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iPhone  header logo

Zuko Monsters

For: iPhone   Also on: iPad

Spectral drag on

Product: Zuko Monsters | Developer: Goodbeans | Publisher: Goodbeans | Format: iPhone | Genre: Adventure, Multiplayer, RPG | Players: 1-2 | Networking: wireless (adhoc), wireless (network) | Version: Europe | App version: 1.5
 
Zuko Monsters iPhone, thumbnail 1
This is a freemium game review, in which we give our impressions immediately after booting a game up, again after three days, and finally after seven days. That's what the strange sub-headings are all about.

Because I'm a total hipster, I didn't come to the monster-battling genre via the Pokemon games. I was first introduced to it by a friend who loaned me his copy of Jade Cocoon. The Studio Ghibli visuals, the 3D worlds, the breeding, the collecting - what a game.

When I finally got Pokemon Blue, it was initially a disappointing step down.

But since then Game Freak's JRPG-lite has sunk its furry, yellow, electric-charged claws into me, and I've kept up with the Pokemon series. I'm a big fan of the Pocket Monsters, so I'm excited to be playing Zuko Monsters for the next seven days, and reporting back to you on my experiences.

Which is exactly what you'll find below.

First Impressions

Zuko Monsters doesn't seem like much of an adventure - not in the traditional sense of wandering around the wilds of an area freely, meeting new people and engaging in battles with other trainers and wild creatures. You know, like in Pokemon.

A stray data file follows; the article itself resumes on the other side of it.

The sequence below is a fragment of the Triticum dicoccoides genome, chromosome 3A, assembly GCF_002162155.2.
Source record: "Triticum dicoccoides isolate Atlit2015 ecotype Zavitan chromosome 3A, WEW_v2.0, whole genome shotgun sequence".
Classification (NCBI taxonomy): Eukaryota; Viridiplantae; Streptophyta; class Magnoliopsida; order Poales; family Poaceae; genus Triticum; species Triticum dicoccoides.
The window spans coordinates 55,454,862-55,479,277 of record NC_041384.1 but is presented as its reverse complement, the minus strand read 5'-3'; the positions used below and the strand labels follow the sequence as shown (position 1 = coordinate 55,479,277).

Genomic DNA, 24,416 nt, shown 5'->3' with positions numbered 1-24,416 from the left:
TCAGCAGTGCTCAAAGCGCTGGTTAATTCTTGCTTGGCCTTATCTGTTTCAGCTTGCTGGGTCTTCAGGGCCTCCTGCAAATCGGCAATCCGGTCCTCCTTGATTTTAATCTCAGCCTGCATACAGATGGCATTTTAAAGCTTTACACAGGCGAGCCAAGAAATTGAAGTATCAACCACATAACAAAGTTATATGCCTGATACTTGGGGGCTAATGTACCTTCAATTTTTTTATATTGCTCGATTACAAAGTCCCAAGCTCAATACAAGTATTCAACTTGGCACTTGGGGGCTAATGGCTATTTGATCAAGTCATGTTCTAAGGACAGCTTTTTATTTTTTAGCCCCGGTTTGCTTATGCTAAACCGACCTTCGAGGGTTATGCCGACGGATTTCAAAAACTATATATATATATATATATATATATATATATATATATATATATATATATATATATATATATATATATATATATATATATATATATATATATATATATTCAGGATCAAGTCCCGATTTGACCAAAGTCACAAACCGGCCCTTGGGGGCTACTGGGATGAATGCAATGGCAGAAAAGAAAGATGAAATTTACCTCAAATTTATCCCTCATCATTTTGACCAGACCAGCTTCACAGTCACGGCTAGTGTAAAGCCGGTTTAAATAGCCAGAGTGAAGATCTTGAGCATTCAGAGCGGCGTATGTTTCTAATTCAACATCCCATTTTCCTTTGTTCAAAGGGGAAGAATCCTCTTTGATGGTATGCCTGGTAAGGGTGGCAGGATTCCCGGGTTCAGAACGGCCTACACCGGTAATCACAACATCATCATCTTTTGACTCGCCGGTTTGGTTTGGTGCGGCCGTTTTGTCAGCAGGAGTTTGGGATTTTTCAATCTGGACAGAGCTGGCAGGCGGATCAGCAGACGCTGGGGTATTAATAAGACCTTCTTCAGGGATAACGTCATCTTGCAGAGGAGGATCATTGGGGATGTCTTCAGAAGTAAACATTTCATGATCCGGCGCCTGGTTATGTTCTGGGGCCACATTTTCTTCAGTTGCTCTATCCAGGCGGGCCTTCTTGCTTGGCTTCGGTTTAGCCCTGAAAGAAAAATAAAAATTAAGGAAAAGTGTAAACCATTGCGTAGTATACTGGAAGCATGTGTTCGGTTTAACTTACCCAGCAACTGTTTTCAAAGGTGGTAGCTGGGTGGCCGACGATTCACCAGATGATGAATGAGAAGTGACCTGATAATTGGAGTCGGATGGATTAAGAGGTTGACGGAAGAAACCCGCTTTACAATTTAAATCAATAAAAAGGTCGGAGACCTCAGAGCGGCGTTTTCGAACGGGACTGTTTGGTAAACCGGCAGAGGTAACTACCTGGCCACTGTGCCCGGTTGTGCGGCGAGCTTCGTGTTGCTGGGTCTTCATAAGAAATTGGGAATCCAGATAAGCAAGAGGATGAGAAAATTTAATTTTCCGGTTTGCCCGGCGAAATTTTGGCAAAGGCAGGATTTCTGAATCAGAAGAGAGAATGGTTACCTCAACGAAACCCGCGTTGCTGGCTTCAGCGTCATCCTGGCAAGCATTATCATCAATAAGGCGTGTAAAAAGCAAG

IAPs explained
Credits are the premium currency, with 1000 Credits costing £1.49. To give you an example of what you can buy with that, 7 Capture Bolts cost 792 Credits. So that's about £1 for the chance to capture a decent monster or two.

You can also buy rare monsters, such as the Spectral Dragons, which at the top end will set you back a whopping 120,000 Credits, which is approximately £120 if you were to take advantage of buying Credits in bulk.
Which is exactly the sort of spirit the game is trying to evoke, admittedly with a slightly darker, cooler edge. You start the game by bumping into a man who has been forcibly knocked back by a battle, and who then chucks you a gizmo that allows you to control a monster.

Entering a battle with a clearly villainous sort, you easily defeat him by selecting a couple of attacks, while defending yourself against your opponent's moves. From there on, you're presented with a map screen where you're on a beach and can move about between locations by selecting them.

There's no exploration, no sense of freedom - you just tap to go where you like, search the location, and either win a battle or speak with an NPC. The map feels cluttered and overly busy, though the majority of it comprises unmoving characters against static backgrounds. There are so many icons, colours, and people that just looking around can be a tad overwhelming on the senses.

The battles are much better-looking, though, with little incidental animations from monsters, elemental effects from attacks popping out of the screen, and the teeny-tiny size of the monsters emphasised by towering buckets and spades in the background.

I won't be throwing away my copy of Pokemon Black just yet, but Zuko Monsters certainly has my attention after a day of play.

Day 3: Pocket monsters

I'm certainly missing the exploration you get in the Pokemon games. There's little sense of freedom, no secrets to find, no hidden paths to explore. It's not entirely linear - you can search different areas for new monsters in whatever order you like - but you have to clear certain objectives to progress.